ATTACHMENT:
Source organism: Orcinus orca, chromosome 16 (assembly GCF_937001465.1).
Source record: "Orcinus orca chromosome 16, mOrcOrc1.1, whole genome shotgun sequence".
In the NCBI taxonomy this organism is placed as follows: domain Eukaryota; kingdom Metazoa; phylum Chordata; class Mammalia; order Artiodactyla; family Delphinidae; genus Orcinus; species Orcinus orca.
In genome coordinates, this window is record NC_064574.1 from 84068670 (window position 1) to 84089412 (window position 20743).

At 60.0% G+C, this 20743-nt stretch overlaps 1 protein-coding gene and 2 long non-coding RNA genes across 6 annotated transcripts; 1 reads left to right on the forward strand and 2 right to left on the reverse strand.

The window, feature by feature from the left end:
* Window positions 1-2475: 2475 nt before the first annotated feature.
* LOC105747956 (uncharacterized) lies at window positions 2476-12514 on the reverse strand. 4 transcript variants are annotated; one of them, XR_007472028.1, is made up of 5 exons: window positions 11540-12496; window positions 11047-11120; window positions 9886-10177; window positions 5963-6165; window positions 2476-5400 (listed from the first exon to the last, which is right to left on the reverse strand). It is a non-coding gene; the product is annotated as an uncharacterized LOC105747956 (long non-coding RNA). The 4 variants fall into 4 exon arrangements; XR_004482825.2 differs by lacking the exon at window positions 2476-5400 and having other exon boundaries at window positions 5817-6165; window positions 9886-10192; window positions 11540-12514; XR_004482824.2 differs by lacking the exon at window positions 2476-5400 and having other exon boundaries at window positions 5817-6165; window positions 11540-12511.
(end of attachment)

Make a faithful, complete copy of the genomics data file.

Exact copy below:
Source organism: Orcinus orca, chromosome 16 (assembly GCF_937001465.1).
Source record: "Orcinus orca chromosome 16, mOrcOrc1.1, whole genome shotgun sequence".
In the NCBI taxonomy this organism is placed as follows: domain Eukaryota; kingdom Metazoa; phylum Chordata; class Mammalia; order Artiodactyla; family Delphinidae; genus Orcinus; species Orcinus orca.
In genome coordinates, this window is record NC_064574.1 from 84068670 (window position 1) to 84089412 (window position 20743).

At 60.0% G+C, this 20743-nt stretch overlaps 1 protein-coding gene and 2 long non-coding RNA genes across 6 annotated transcripts; 1 reads left to right on the forward strand and 2 right to left on the reverse strand.

The window, feature by feature from the left end:
* Window positions 1-2475: 2475 nt before the first annotated feature.
* LOC105747956 (uncharacterized) lies at window positions 2476-12514 on the reverse strand. 4 transcript variants are annotated; one of them, XR_007472028.1, is made up of 5 exons: window positions 11540-12496; window positions 11047-11120; window positions 9886-10177; window positions 5963-6165; window positions 2476-5400 (listed from the first exon to the last, which is right to left on the reverse strand). It is a non-coding gene; the product is annotated as an uncharacterized LOC105747956 (long non-coding RNA). The 4 variants fall into 4 exon arrangements; XR_004482825.2 differs by lacking the exon at window positions 2476-5400 and having other exon boundaries at window positions 5817-6165; window positions 9886-10192; window positions 11540-12514; XR_004482824.2 differs by lacking the exon at window positions 2476-5400 and having other exon boundaries at window positions 5817-6165; window positions 11540-12511.